Confess your sins to one another.
It doesn't seem to be something very practiced today especially in Protestant circles, but the Torah encourages us towards the art of confession. It is a very good humility exercise, and it helps us to be nicer to those whom we feel are not as good as we are. It certainly challenges our own natural arrogance.
In the fifth chapter of the Book of Numbers, we find the following text,
Speak to the people of Israel, when a man or woman commits any of the sins that people commit by breaking faith with Adonai, and that person realizes his guilt, he shall confess his sin that he has committed. And he shall make full restitution for his wrong, adding a fifth to it and giving it to him to whom he did the wrong. (Numbers 5:6–7).
On Yom Kippur also the sins of Israel are to be confessed upon the goat that is to be sent in the wilderness (Leviticus 16:21). It could be that modern Protestantism has distanced itself from the idea of confession because of its negative Catholic connotation, but the difference between that and what the Torah teaches, is that confession is to be made before Hashem, not before men.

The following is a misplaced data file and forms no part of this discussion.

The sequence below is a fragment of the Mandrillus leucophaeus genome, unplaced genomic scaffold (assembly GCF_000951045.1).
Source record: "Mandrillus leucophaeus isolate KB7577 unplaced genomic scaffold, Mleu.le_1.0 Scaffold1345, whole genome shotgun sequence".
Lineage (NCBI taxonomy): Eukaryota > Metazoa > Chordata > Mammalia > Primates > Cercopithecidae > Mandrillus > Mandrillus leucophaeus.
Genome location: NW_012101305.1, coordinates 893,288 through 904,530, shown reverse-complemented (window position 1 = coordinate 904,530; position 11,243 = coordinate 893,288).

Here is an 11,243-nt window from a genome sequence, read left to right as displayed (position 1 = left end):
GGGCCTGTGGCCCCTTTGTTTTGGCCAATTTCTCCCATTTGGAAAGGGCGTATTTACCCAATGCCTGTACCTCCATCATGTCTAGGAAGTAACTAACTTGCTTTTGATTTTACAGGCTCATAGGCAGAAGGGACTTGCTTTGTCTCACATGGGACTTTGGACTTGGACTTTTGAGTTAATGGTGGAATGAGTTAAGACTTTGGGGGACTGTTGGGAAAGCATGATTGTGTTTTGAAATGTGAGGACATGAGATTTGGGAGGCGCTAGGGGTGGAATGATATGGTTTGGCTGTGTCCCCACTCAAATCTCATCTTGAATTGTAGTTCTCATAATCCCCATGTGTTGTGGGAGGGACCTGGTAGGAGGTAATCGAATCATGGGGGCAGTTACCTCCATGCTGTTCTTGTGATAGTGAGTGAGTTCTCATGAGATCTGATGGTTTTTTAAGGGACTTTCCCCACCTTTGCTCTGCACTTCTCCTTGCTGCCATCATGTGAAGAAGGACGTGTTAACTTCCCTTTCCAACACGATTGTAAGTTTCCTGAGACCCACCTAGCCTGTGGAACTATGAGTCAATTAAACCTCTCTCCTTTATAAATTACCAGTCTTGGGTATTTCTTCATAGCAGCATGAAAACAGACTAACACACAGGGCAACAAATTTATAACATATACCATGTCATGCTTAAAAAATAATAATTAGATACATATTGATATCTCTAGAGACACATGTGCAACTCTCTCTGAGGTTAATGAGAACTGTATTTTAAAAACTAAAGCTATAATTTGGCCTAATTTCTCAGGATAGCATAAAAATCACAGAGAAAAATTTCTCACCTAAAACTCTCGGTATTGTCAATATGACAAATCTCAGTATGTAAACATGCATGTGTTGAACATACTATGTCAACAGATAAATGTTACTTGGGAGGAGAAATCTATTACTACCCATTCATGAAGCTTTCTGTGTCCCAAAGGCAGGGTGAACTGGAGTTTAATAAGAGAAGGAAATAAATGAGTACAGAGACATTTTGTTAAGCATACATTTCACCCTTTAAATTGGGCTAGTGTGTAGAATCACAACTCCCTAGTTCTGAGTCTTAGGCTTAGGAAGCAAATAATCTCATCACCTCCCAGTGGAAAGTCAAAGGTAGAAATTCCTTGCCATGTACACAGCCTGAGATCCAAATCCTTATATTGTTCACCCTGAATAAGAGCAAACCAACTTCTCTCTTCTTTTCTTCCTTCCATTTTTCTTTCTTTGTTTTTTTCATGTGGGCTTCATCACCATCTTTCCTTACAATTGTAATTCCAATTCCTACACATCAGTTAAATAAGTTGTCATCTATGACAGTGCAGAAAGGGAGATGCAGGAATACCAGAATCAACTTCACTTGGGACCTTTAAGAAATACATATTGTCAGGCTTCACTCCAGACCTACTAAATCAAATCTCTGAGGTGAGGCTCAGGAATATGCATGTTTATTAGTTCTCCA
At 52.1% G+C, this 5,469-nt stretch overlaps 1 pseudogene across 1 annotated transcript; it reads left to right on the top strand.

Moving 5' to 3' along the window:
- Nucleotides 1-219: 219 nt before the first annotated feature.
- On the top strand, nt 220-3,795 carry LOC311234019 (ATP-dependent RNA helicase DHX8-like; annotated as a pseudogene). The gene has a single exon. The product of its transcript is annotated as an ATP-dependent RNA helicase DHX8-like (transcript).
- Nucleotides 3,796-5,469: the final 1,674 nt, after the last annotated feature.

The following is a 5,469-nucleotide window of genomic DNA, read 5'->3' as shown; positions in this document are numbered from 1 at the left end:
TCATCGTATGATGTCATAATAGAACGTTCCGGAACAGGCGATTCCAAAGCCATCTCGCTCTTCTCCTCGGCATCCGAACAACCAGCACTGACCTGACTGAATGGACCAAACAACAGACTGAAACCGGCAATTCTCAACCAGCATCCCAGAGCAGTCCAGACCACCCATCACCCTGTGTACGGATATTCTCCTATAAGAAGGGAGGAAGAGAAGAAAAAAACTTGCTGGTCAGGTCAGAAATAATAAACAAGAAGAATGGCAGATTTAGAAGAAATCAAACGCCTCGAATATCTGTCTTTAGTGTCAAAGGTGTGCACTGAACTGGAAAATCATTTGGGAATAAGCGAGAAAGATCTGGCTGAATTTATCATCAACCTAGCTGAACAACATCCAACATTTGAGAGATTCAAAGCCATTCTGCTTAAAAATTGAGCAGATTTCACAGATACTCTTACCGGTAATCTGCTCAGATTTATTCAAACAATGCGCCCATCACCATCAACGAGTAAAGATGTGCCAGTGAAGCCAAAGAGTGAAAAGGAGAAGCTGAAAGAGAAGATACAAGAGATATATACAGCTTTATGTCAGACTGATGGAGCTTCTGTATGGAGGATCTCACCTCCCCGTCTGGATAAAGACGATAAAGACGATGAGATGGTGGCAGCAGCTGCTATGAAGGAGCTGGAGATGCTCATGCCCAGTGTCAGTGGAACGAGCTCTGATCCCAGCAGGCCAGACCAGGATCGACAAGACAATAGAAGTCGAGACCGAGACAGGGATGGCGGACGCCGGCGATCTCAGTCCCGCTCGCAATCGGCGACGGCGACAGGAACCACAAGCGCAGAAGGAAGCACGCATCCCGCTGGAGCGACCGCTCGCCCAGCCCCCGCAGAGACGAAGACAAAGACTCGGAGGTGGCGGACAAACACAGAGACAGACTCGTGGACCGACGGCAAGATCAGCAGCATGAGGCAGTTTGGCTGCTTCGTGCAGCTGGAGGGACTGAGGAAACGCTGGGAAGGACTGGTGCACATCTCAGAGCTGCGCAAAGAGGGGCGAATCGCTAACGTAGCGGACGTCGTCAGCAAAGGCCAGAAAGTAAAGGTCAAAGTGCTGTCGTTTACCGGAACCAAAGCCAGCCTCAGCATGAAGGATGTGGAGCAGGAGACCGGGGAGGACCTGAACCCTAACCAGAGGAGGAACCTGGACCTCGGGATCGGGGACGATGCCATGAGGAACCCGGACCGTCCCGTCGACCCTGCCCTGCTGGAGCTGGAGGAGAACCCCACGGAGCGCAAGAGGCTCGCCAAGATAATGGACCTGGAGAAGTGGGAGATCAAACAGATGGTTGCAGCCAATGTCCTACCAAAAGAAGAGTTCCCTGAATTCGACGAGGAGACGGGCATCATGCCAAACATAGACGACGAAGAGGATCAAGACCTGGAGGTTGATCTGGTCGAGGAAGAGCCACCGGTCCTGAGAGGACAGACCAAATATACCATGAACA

King David was great at confessing his sins before Hashem. He said, "Against you, you only, have I sinned and done what is evil in your sight, so that you may be justified in your words and blameless in your judgment" (Psalm 51:4), and "I acknowledged my sin to you, and I did not cover my iniquity; I said, ‘I will confess my transgressions to Adonai,’ and you forgave the iniquity of my sin. Selah" (Psalm 32:5).
James, the brother of the Master, actually connected the principles of healing and confession together. He said,
Is anyone among you sick? Let him call for the elders of the church, and let them pray over him, anointing him with oil in the name of Adonai. And the prayer of faith will save the one who is sick, and Adonai will raise him up. And if he has committed sins, he will be forgiven. Therefore, confess your sins to one another and pray for one another, that you may be healed. The prayer of a righteous person has great power as it is working. (James 5:14–16)
Maybe when someone asks for healing prayer, they should also confess and acknowledge their sins. Finally, John the beloved disciple teaches us to use confession in order to keep the reality of our sinful nature in front of us. He says,
If we say we have no sin, we deceive ourselves, and the truth is not in us. If we confess our sins, he is faithful and just to forgive us our sins and to cleanse us from all unrighteousness. If we say we have not sinned, we make him a liar, and his word is not in us. (1 John 1: 8–10)
P. Gabriel Lumbroso
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